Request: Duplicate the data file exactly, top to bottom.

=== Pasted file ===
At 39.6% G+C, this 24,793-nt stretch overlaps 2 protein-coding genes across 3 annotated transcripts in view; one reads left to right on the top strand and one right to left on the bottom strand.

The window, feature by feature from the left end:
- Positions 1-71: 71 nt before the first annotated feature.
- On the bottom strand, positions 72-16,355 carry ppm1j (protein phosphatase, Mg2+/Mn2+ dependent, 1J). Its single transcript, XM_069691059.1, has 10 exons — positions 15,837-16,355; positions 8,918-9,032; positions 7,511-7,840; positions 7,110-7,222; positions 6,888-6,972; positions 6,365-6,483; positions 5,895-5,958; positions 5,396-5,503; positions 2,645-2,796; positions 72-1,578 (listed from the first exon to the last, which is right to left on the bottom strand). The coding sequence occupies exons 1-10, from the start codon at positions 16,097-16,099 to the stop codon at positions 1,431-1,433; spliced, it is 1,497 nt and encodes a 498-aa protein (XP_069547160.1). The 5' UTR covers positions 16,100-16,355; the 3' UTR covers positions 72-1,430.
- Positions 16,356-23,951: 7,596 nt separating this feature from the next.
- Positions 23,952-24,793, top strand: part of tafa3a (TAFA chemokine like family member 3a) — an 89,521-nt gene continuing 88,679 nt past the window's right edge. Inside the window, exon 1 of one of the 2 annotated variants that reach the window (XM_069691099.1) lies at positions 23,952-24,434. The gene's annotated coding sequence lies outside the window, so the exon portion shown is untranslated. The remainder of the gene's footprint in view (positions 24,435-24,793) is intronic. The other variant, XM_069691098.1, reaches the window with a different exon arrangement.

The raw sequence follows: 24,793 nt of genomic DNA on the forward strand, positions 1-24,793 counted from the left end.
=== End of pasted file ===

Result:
At 39.6% G+C, this 24,793-nt stretch overlaps 2 protein-coding genes across 3 annotated transcripts in view; one reads left to right on the top strand and one right to left on the bottom strand.

The window, feature by feature from the left end:
- Positions 1-71: 71 nt before the first annotated feature.
- On the bottom strand, positions 72-16,355 carry ppm1j (protein phosphatase, Mg2+/Mn2+ dependent, 1J). Its single transcript, XM_069691059.1, has 10 exons — positions 15,837-16,355; positions 8,918-9,032; positions 7,511-7,840; positions 7,110-7,222; positions 6,888-6,972; positions 6,365-6,483; positions 5,895-5,958; positions 5,396-5,503; positions 2,645-2,796; positions 72-1,578 (listed from the first exon to the last, which is right to left on the bottom strand). The coding sequence occupies exons 1-10, from the start codon at positions 16,097-16,099 to the stop codon at positions 1,431-1,433; spliced, it is 1,497 nt and encodes a 498-aa protein (XP_069547160.1). The 5' UTR covers positions 16,100-16,355; the 3' UTR covers positions 72-1,430.
- Positions 16,356-23,951: 7,596 nt separating this feature from the next.
- Positions 23,952-24,793, top strand: part of tafa3a (TAFA chemokine like family member 3a) — an 89,521-nt gene continuing 88,679 nt past the window's right edge. Inside the window, exon 1 of one of the 2 annotated variants that reach the window (XM_069691099.1) lies at positions 23,952-24,434. The gene's annotated coding sequence lies outside the window, so the exon portion shown is untranslated. The remainder of the gene's footprint in view (positions 24,435-24,793) is intronic. The other variant, XM_069691098.1, reaches the window with a different exon arrangement.

The raw sequence follows: 24,793 nt of genomic DNA on the forward strand, positions 1-24,793 counted from the left end.